Tips on surviving travel disasters

Tuesday, January 15, 2002

Disasters come in all shapes and forms. The more you travel the more you realize it is not if disaster will strike, but when. Over the years I have experienced many small disasters that have certainly broadened my horizons and taught me many valuable lessons.

There was the time I was in Glasglow, Scotland, for four days without a change of clothes, no luggage and no coat. Lesson learned: Scotland can be really cold in the winter, and clothing to fit my frame is nowhere to be found.

Of course I can never forget the 30 feet of snow, OK more like 5 feet of snow, which, when snow-plowed became 30-foot mountains blocking every flight in Denver for four days when I was flying home for winter break. These mountains of snow gave me the luxury of sleeping in the Denver airport for four days with a zillion other stranded, tired, hungry, cranky and bored strandees. Literally there was not a hotel room to be found for 100 miles at any price. Lesson learned: Don't connect in Denver in the winter without a carry-on of food, water, sleeping bag and small electronic entertainment devices.

One of my personal favorites was when my son, Skyler, was 3 months old (his first flight) when my favorite airline began canceling flights and to "better assist me" routed me from Dallas to Houston where three flights were canceled and I ran out of formula. To "better accommodate me" they then flew me to Oklahoma City and Tulsa (16 hours later and still not home), we misconnected in Kansas City before getting to St. Louis. To make a long story short, I could have flown to India and back in the time I flew from Dallas to St. Louis. A three-hour trip ended up being an eternity.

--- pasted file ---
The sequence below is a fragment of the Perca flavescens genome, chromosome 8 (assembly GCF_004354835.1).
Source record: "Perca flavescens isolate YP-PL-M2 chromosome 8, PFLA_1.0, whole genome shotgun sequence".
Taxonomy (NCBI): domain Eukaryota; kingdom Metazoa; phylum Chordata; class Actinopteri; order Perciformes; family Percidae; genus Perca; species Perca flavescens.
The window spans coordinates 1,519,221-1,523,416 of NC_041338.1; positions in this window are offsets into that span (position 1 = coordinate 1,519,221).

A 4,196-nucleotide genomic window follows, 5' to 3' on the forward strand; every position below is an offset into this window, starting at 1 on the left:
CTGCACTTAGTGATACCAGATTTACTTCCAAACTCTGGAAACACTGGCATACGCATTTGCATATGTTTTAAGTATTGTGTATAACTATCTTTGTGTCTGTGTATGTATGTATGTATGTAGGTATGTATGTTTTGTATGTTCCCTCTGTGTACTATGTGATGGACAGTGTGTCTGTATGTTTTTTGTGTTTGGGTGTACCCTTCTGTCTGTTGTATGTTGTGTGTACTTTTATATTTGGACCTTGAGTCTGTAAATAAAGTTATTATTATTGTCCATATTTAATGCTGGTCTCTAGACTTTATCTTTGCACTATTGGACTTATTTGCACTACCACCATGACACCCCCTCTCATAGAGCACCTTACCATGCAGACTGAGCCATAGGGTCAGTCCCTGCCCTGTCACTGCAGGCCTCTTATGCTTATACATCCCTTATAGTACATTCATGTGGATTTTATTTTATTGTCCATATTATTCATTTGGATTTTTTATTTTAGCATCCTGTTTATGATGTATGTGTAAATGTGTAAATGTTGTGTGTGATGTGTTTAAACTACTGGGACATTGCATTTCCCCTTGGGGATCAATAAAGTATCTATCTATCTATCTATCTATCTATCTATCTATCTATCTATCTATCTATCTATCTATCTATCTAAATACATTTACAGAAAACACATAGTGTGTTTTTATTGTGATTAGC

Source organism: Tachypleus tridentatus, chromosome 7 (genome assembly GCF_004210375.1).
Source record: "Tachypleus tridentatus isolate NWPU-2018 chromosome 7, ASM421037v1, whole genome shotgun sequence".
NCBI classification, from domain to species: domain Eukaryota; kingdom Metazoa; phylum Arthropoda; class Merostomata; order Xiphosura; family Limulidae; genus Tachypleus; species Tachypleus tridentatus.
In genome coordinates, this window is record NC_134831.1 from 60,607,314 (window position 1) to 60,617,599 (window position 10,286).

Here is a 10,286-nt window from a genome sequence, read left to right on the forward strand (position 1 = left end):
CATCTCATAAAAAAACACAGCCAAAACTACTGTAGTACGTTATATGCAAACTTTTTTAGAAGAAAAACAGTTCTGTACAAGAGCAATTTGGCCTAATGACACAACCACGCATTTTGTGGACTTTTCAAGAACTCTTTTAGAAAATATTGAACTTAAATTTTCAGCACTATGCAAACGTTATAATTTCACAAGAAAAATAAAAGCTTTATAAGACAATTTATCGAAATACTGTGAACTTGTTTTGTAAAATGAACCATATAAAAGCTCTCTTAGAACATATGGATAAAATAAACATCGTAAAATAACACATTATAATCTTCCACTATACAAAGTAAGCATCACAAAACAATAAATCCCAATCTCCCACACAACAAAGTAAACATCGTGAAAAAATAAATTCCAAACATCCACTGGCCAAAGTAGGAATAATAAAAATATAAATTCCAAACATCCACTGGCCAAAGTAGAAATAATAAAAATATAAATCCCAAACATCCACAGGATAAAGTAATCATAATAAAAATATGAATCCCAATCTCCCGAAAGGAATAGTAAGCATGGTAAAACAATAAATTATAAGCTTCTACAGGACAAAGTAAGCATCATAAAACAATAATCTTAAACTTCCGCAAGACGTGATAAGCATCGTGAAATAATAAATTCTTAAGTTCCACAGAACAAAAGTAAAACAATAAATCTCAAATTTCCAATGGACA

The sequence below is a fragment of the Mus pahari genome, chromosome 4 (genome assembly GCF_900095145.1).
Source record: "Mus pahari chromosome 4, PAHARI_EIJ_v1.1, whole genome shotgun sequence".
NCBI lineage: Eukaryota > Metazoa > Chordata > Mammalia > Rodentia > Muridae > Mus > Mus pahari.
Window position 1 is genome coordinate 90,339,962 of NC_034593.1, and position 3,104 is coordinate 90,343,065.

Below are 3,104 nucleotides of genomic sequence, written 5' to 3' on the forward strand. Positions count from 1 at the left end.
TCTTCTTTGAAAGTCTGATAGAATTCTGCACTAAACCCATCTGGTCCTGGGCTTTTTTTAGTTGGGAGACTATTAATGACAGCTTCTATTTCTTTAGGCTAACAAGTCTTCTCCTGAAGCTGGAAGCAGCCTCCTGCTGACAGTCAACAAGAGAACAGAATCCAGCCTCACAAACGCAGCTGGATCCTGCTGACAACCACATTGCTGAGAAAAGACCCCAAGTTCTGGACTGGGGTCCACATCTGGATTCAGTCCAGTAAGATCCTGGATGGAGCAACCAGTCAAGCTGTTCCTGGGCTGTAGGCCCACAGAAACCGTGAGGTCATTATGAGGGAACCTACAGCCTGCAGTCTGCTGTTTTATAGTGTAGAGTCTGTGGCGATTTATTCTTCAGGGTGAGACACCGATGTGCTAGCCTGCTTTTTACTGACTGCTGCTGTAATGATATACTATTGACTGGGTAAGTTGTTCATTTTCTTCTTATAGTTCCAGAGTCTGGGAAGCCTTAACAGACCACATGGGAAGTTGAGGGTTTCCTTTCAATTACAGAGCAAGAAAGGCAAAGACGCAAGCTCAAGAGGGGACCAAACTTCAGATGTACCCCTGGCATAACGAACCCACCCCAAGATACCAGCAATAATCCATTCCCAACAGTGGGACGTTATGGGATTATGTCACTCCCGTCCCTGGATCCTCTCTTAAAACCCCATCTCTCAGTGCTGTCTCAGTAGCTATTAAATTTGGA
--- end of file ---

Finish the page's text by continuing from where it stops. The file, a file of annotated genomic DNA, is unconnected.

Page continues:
I could go on and on about overbooked hotels, missed connections, shuttles and lost luggage. There was the time I got home from Mexico and someone in Puerto Vallarta had purchased a big-screen TV and other electronic items on my credit totaling thousands of dollars.

Getting the credit card to realize airlines don't allow big screen TVs as carry-on was the biggest challenge. The point being the more you travel the more life deals you cards you don't always want to take.

Such was my experience when I recently visited Mount Saint Helen's National Park.

After paying for our camping spot at the highest point of the mountain, we were rousted out of bed in the middle of the night by a police officer and intoxicated park attendant who had double-sold the same spot. After leaving we were in a small accident and life was not good.

From years of listening to airlines and hotels and even national parks doing bad things to good people, I realized that life is just not fair!

But there are steps you can take to protect yourself. When things don't go as planned here are some thoughts to help you:

1. Get a really good travel agent who will give you support if you have a problem.

2. Don't sweat the little stuff. Life is way too short, so pick your battles carefully.

3. Realize some things in life are just out of control. I recently had a client call me who had sat on the runway in Atlanta for nine hours because of bad weather. I guarantee you no one wanted to get that flight off the ground more than the pilot and ground crew. No matter how upset you may get, nothing is going to change, so sit back, chill out and make the best of a bad situation. Remember the saying when life gives you lemon make lemonade. Once you make it through the disaster you can then take steps for correction if needed.

4. Pack and prepare for the worst. Think of everything that could go wrong and be prepared.

5. Take good notes. As things unfold if it one of those life battles you can't let go, take good notes, and file a formal complaint with the companies corporate office within 30 days of the incident. Keep your letter to the point and factual. Also, you need to clearly explain what you expect the company to do for your satisfaction.

6. Be patient, most companies will do the right thing if given time. If you are not happy with the first response, reply and request a further investigation.

When everything else fails, laugh a little. Remember that at some point life's most awful moments become great material for a good laugh later.

Carolyn Kempf is president of Elite Travel Inc. in Cape Girardeau (1-800-999-6003, 334-1234, carolyn@elitetravelinc.com)

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